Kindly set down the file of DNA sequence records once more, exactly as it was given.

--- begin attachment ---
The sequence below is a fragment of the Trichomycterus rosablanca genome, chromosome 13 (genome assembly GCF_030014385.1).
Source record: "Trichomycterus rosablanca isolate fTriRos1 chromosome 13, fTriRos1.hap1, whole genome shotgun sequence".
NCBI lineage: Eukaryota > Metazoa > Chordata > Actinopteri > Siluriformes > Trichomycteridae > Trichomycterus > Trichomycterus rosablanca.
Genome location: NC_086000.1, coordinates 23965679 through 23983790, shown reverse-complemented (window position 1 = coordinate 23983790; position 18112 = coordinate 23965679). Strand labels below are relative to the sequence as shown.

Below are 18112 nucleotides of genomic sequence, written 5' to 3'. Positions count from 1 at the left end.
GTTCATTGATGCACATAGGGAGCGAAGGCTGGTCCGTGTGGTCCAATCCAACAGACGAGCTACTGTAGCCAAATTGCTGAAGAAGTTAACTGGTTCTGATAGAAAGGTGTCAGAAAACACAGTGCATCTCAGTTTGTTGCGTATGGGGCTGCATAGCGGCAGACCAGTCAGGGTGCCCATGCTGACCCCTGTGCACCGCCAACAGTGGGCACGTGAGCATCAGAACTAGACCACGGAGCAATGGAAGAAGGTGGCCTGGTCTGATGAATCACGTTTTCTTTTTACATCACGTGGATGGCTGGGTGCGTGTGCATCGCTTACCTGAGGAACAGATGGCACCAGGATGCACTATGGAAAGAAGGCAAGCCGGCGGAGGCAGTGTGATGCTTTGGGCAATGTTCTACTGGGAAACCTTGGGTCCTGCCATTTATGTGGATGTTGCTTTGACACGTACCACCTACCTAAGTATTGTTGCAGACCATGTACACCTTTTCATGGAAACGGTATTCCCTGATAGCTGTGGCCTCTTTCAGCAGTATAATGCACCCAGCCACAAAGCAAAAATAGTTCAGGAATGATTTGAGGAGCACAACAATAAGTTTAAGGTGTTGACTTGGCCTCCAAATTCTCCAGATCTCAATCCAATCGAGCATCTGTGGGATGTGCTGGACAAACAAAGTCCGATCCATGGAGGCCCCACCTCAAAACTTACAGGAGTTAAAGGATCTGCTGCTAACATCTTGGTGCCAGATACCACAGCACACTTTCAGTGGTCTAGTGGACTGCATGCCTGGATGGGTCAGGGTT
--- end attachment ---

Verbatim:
The sequence below is a fragment of the Trichomycterus rosablanca genome, chromosome 13 (genome assembly GCF_030014385.1).
Source record: "Trichomycterus rosablanca isolate fTriRos1 chromosome 13, fTriRos1.hap1, whole genome shotgun sequence".
NCBI lineage: Eukaryota > Metazoa > Chordata > Actinopteri > Siluriformes > Trichomycteridae > Trichomycterus > Trichomycterus rosablanca.
Genome location: NC_086000.1, coordinates 23965679 through 23983790, shown reverse-complemented (window position 1 = coordinate 23983790; position 18112 = coordinate 23965679). Strand labels below are relative to the sequence as shown.

Below are 18112 nucleotides of genomic sequence, written 5' to 3'. Positions count from 1 at the left end.
GTTCATTGATGCACATAGGGAGCGAAGGCTGGTCCGTGTGGTCCAATCCAACAGACGAGCTACTGTAGCCAAATTGCTGAAGAAGTTAACTGGTTCTGATAGAAAGGTGTCAGAAAACACAGTGCATCTCAGTTTGTTGCGTATGGGGCTGCATAGCGGCAGACCAGTCAGGGTGCCCATGCTGACCCCTGTGCACCGCCAACAGTGGGCACGTGAGCATCAGAACTAGACCACGGAGCAATGGAAGAAGGTGGCCTGGTCTGATGAATCACGTTTTCTTTTTACATCACGTGGATGGCTGGGTGCGTGTGCATCGCTTACCTGAGGAACAGATGGCACCAGGATGCACTATGGAAAGAAGGCAAGCCGGCGGAGGCAGTGTGATGCTTTGGGCAATGTTCTACTGGGAAACCTTGGGTCCTGCCATTTATGTGGATGTTGCTTTGACACGTACCACCTACCTAAGTATTGTTGCAGACCATGTACACCTTTTCATGGAAACGGTATTCCCTGATAGCTGTGGCCTCTTTCAGCAGTATAATGCACCCAGCCACAAAGCAAAAATAGTTCAGGAATGATTTGAGGAGCACAACAATAAGTTTAAGGTGTTGACTTGGCCTCCAAATTCTCCAGATCTCAATCCAATCGAGCATCTGTGGGATGTGCTGGACAAACAAAGTCCGATCCATGGAGGCCCCACCTCAAAACTTACAGGAGTTAAAGGATCTGCTGCTAACATCTTGGTGCCAGATACCACAGCACACTTTCAGTGGTCTAGTGGACTGCATGCCTGGATGGGTCAGGGTT